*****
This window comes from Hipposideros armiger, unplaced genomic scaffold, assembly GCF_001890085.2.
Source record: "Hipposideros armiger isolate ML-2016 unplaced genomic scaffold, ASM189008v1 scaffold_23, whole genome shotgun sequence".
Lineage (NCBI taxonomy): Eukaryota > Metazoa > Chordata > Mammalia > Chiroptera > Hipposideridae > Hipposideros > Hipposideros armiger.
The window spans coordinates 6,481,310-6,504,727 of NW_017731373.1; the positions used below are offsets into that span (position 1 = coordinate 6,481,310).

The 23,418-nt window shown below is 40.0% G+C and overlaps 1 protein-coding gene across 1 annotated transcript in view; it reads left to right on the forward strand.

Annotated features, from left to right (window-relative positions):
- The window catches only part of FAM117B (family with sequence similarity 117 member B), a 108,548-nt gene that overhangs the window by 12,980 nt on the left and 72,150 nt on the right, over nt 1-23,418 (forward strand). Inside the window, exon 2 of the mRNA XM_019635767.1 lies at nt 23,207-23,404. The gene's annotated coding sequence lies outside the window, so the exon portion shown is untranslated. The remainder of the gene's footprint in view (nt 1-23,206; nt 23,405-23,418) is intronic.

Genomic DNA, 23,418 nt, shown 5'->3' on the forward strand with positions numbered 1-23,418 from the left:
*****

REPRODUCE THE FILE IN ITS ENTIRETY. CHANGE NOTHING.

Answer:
This window comes from Hipposideros armiger, unplaced genomic scaffold, assembly GCF_001890085.2.
Source record: "Hipposideros armiger isolate ML-2016 unplaced genomic scaffold, ASM189008v1 scaffold_23, whole genome shotgun sequence".
Lineage (NCBI taxonomy): Eukaryota > Metazoa > Chordata > Mammalia > Chiroptera > Hipposideridae > Hipposideros > Hipposideros armiger.
The window spans coordinates 6,481,310-6,504,727 of NW_017731373.1; the positions used below are offsets into that span (position 1 = coordinate 6,481,310).

The 23,418-nt window shown below is 40.0% G+C and overlaps 1 protein-coding gene across 1 annotated transcript in view; it reads left to right on the forward strand.

Annotated features, from left to right (window-relative positions):
- The window catches only part of FAM117B (family with sequence similarity 117 member B), a 108,548-nt gene that overhangs the window by 12,980 nt on the left and 72,150 nt on the right, over nt 1-23,418 (forward strand). Inside the window, exon 2 of the mRNA XM_019635767.1 lies at nt 23,207-23,404. The gene's annotated coding sequence lies outside the window, so the exon portion shown is untranslated. The remainder of the gene's footprint in view (nt 1-23,206; nt 23,405-23,418) is intronic.

Genomic DNA, 23,418 nt, shown 5'->3' on the forward strand with positions numbered 1-23,418 from the left: